7 tips for learning biblical Hebrew from Miles Van Pelt
Miles Van Pelt recently shared some tips for learning Biblical Hebrew. If you’re thinking of learning Hebrew, you’ll want to take a look at what he says. And don’t forget to check out his Biblical Hebrew online course.
Tip 1: Find Someone to Study With
When you're studying a language, it's always good to have a study group or a partner.
You want to do this for a number of reasons.
- The first reason is accountability. A partner or a study group will keep you accountable to keep up with the work and to keep studying on time.
- Another reason is that it's important for encouragement and to fill in the gaps. Your partners will know what you don't know, and you'll be able to help your partners with what they might not know and so, in some sense, it makes it go faster.
- Additionally, when students get together and teach each other, they always learn the material better because they're helping each other in the context of studying.
Don't minimize the power of studying together and don't study alone if at all possible.
Tip 2: Study in small chunks of time throughout the day
Another tip that I find helpful for students is that they think not only about the amount of time they study, but how they divide that time up.
If you're going to study three hours in a particular day, it's better to study in one-hour blocks over the course of the day rather than a big three-hour chunk.
Your mind can't really absorb three hours of Hebrew information in a single block. It's better to study for an hour, take 30 minutes off doing something else, then study for another hour, take some more time off and then study again.
By doing that, your brain is a little more refreshed and can absorb information better.
Tip 3: Study every day
In addition to breaking up your study over the day into smaller chunks throughout the day, another important tip for studying Biblical Hebrew is to do it every day.
A frequency of exposure and repetition is really the key to mastering this language. The more you can expose your brain to the language and the letters and reading out loud and seeing those forms, the faster your brain will absorb them and the longer it will retain them.
Study in small chunks throughout the day and study a little bit every day.
Even on the days you think you're taking off, get up early and read a little bit of Hebrew or review your vocabulary or review a paradigm.
Don't let a day go by over the course of the first two years of your language study.
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Tip 4: Write clearly and neatly
You want to write neatly. You want to write clearly. You want to use even spaces. You want to pay attention to every detail, every accent mark, every vowel point, every curve on the consonant.
Your brain is an efficient machine, and it will pick up those visual clues each time you write them out carefully.
When you're writing out things, you're employing as many senses as you can. You're feeling the pencil write and you're seeing the form. If you say it out loud, you'll hear it and you'll speak it.
The more senses you can employ in the learning process, the faster you'll learn it and the longer you'll retain it.
It's very important that you execute those things neatly not just for your own sake, but the sake of your professor's grading and your peers' interacting with you in the learning process.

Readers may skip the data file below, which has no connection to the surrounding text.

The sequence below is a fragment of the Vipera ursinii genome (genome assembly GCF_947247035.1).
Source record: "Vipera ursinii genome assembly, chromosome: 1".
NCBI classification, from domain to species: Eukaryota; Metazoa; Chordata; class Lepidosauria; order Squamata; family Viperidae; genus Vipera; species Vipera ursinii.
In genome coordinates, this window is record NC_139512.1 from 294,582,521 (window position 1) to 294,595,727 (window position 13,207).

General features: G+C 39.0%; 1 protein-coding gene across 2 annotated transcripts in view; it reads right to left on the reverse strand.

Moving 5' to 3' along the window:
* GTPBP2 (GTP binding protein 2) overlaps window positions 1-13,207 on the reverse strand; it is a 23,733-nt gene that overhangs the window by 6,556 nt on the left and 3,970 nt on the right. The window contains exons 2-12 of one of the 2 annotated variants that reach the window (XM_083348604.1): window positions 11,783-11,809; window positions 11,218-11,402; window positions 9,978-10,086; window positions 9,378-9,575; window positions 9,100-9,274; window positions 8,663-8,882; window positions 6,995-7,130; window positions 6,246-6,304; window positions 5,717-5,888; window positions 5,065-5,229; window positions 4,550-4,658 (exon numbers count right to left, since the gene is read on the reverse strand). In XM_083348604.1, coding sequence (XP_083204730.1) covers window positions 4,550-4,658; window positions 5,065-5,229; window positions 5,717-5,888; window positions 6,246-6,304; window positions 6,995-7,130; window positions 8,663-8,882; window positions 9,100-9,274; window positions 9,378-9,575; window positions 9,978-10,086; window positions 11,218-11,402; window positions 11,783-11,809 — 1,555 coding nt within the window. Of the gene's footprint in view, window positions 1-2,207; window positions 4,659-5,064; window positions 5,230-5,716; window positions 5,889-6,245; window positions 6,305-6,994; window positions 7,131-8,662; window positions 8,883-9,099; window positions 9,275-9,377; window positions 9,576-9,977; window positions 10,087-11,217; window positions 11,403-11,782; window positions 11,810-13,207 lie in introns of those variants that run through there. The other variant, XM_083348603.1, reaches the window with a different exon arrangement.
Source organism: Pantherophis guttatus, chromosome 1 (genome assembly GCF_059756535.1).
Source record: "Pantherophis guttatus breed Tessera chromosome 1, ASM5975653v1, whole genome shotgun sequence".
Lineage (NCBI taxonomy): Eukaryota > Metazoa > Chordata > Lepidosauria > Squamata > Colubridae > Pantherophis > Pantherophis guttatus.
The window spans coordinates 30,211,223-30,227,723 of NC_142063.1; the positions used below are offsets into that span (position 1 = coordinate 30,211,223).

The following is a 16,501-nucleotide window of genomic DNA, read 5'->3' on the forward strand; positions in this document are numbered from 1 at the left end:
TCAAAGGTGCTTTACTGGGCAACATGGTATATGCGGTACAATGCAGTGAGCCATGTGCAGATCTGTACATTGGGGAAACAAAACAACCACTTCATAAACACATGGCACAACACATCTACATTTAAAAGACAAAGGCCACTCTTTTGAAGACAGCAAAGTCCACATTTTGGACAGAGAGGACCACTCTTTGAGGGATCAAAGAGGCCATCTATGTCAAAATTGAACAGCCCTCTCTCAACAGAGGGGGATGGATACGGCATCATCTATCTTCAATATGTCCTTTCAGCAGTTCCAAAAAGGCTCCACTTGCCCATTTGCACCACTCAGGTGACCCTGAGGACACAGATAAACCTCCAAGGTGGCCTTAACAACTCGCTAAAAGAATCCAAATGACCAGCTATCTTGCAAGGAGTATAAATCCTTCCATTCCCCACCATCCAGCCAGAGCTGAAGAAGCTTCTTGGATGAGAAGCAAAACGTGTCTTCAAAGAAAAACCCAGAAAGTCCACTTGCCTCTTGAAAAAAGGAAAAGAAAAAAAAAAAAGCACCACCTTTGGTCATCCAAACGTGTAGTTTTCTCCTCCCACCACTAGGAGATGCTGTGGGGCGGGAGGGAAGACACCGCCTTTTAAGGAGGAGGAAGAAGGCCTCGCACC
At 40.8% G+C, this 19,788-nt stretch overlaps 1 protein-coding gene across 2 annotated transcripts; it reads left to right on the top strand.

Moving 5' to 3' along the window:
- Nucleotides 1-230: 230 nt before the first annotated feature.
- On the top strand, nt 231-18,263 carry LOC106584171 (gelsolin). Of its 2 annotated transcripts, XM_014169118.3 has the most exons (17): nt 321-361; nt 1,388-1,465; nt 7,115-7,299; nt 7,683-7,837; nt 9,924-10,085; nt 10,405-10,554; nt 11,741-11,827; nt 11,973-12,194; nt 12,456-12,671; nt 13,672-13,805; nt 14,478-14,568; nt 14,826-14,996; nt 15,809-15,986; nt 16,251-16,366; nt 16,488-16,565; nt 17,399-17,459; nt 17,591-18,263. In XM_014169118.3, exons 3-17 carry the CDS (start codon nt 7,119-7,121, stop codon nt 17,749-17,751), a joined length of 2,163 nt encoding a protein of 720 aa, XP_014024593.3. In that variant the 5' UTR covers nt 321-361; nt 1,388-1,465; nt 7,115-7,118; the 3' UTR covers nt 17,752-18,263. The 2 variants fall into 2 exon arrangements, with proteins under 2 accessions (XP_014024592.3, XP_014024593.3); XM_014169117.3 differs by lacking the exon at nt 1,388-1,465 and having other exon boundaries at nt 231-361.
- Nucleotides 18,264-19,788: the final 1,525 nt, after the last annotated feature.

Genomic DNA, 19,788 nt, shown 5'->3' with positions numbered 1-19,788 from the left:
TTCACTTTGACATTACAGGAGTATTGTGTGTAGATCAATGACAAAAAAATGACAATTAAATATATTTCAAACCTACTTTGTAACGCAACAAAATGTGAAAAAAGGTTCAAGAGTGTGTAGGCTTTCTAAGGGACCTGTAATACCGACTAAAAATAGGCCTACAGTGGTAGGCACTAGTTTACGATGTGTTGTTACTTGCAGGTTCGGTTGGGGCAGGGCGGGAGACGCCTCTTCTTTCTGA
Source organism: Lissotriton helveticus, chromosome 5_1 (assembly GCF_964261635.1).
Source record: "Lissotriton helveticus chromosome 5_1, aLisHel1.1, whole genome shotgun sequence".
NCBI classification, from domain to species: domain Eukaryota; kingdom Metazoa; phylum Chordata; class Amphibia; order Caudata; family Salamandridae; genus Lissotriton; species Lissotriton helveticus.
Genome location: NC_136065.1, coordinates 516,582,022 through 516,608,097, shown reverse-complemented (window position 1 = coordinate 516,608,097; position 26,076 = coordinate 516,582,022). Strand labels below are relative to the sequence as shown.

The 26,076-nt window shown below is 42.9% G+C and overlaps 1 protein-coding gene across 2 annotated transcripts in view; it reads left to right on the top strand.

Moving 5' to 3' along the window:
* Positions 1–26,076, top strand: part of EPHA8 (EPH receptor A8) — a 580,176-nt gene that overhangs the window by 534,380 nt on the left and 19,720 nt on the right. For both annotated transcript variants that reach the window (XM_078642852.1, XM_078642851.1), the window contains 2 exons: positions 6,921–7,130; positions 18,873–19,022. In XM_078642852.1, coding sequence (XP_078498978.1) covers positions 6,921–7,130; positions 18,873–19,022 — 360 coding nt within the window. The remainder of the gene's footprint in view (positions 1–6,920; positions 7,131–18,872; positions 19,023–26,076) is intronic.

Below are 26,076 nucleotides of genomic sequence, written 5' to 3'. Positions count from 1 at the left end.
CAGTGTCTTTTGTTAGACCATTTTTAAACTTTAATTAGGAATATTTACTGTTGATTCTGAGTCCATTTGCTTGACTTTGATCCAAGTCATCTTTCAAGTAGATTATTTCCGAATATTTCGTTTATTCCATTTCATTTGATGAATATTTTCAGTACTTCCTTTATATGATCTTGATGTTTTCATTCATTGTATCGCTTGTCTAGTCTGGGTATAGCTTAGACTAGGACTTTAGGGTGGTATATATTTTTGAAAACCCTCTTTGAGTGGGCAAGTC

Tip 5: Memorize like a robot
When you're memorizing anything from the alphabet to vowels or paradigms, you want to memorize those things like a robot. You want to memorize them with robotic recall, like a computer.
You never want to just kind of know a paradigm. You want to know it to the best of your ability so that it's clear frontwards and backwards, from Hebrew to English and English to Hebrew. Don’t skimp on those things.
Usually, in language studies, we require very little memorization of paradigms and maximum exposure to the other items that will help you understand the forms. So the few things we do ask you to memorize, you need to memorize like a robot.
Tip 6: Get enough sleep every night
Another important tip for studying Hebrew is to make sure you get enough sleep every night for your brain to be working properly the next day.
I understand that one of the biggest temptations is to stay up late and to get up early—and minimize your sleep.
The problem is your brain needs rest in order to memorize and understand things.
The more sleep you can get while you're studying a language, the better you'll learn that language and the faster you'll be able to use it.
Tip 7: Have fun and remember your goal
You've been called to the ministry, and you've been called to study this language. What you’re really working toward is understanding God's Word better.
In spite of all the pressure or all the rigor that it might be to learn the language, one of the best things is you're going to be able to read God's word in the original language.
That motivating factor will keep you trudging through paradigms and parsing and difficult translations and understanding morphology that just doesn't make sense.
All of that stuff is good because it helps you to better understand and better read God's word, which will make you a better servant of his church.
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Miles Van Pelt is the Alan Belcher Professor of Old Testament and Biblical Languages, Director of Summer Institute for Biblical Languages, and Academic Dean at Reformed Theological Seminary, Jackson, Mississippi. He is co-author with Gary D. Pratico of the widely-used textbook, Basics of Biblical Hebrew, and the instructor of the Basics of Biblical Hebrew online course.
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